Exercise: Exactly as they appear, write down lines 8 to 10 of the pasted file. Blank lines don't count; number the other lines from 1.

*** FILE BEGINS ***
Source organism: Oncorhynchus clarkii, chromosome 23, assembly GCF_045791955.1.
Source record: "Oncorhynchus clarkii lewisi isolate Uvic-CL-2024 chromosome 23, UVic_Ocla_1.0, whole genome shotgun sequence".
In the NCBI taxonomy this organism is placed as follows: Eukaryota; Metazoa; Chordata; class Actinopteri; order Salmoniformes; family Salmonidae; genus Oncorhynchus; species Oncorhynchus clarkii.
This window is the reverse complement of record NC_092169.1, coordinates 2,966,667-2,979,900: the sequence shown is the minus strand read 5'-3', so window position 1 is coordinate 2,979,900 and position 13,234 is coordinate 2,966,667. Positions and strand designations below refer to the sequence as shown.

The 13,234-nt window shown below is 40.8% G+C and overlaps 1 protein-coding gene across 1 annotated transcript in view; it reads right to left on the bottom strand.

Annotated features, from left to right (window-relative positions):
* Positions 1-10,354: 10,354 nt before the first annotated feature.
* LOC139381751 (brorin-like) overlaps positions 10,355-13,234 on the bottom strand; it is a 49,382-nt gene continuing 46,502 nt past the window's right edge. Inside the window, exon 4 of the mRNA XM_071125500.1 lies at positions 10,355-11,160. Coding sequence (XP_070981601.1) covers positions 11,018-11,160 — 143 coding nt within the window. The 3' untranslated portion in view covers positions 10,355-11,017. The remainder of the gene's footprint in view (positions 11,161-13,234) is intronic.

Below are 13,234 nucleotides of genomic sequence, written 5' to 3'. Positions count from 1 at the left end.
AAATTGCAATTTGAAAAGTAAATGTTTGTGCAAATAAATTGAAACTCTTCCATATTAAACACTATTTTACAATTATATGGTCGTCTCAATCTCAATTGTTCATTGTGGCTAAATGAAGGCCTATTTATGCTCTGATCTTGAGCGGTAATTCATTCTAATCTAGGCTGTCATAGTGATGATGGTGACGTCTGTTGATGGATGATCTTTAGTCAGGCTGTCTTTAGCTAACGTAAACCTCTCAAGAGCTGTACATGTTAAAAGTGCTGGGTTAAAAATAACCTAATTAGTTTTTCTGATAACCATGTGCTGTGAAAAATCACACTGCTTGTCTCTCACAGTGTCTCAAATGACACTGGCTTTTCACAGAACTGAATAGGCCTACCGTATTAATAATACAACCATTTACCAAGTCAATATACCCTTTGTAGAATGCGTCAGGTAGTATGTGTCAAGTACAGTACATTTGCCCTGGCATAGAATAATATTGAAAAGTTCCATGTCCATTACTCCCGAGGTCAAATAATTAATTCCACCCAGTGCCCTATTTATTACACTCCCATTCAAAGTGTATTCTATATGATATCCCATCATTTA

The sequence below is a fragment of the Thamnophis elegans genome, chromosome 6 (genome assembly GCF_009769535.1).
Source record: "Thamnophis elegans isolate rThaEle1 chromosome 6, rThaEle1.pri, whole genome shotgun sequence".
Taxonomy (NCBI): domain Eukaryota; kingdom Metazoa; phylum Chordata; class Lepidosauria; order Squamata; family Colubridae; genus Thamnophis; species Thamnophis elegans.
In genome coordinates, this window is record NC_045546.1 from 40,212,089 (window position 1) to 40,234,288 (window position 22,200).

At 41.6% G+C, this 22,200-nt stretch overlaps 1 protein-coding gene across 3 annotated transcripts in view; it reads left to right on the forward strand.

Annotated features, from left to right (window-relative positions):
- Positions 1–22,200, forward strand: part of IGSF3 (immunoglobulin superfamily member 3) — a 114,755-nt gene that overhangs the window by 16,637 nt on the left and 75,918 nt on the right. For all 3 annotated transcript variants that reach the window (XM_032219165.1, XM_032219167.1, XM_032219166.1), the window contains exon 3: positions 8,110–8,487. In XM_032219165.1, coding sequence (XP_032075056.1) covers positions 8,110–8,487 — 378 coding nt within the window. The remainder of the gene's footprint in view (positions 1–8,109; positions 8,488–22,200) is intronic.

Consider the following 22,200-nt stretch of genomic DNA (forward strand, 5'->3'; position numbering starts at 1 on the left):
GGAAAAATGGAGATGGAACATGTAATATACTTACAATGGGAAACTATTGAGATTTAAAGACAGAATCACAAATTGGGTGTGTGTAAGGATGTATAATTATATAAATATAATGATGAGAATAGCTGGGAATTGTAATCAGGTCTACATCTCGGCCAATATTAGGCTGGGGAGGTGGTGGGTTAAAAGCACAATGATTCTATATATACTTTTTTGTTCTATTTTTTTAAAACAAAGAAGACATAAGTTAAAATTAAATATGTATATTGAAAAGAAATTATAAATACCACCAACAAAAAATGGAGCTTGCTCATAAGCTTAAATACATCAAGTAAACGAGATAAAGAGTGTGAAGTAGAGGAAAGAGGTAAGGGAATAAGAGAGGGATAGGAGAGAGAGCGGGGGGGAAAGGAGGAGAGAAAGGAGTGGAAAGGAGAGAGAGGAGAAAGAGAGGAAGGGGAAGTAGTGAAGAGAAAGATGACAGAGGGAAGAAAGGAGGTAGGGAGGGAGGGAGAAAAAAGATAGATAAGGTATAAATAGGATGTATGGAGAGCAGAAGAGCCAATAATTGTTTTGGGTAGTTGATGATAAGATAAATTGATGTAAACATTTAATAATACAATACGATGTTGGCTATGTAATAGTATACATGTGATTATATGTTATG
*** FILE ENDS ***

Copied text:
* LOC139381751 (brorin-like) overlaps positions 10,355-13,234 on the bottom strand; it is a 49,382-nt gene continuing 46,502 nt past the window's right edge. Inside the window, exon 4 of the mRNA XM_071125500.1 lies at positions 10,355-11,160. Coding sequence (XP_070981601.1) covers positions 11,018-11,160 — 143 coding nt within the window. The 3' untranslated portion in view covers positions 10,355-11,017. The remainder of the gene's footprint in view (positions 11,161-13,234) is intronic.

Below are 13,234 nucleotides of genomic sequence, written 5' to 3'. Positions count from 1 at the left end.
AAATTGCAATTTGAAAAGTAAATGTTTGTGCAAATAAATTGAAACTCTTCCATATTAAACACTATTTTACAATTATATGGTCGTCTCAATCTCAATTGTTCATTGTGGCTAAATGAAGGCCTATTTATGCTCTGATCTTGAGCGGTAATTCATTCTAATCTAGGCTGTCATAGTGATGATGGTGACGTCTGTTGATGGATGATCTTTAGTCAGGCTGTCTTTAGCTAACGTAAACCTCTCAAGAGCTGTACATGTTAAAAGTGCTGGGTTAAAAATAACCTAATTAGTTTTTCTGATAACCATGTGCTGTGAAAAATCACACTGCTTGTCTCTCACAGTGTCTCAAATGACACTGGCTTTTCACAGAACTGAATAGGCCTACCGTATTAATAATACAACCATTTACCAAGTCAATATACCCTTTGTAGAATGCGTCAGGTAGTATGTGTCAAGTACAGTACATTTGCCCTGGCATAGAATAATATTGAAAAGTTCCATGTCCATTACTCCCGAGGTCAAATAATTAATTCCACCCAGTGCCCTATTTATTACACTCCCATTCAAAGTGTATTCTATATGATATCCCATCATTTA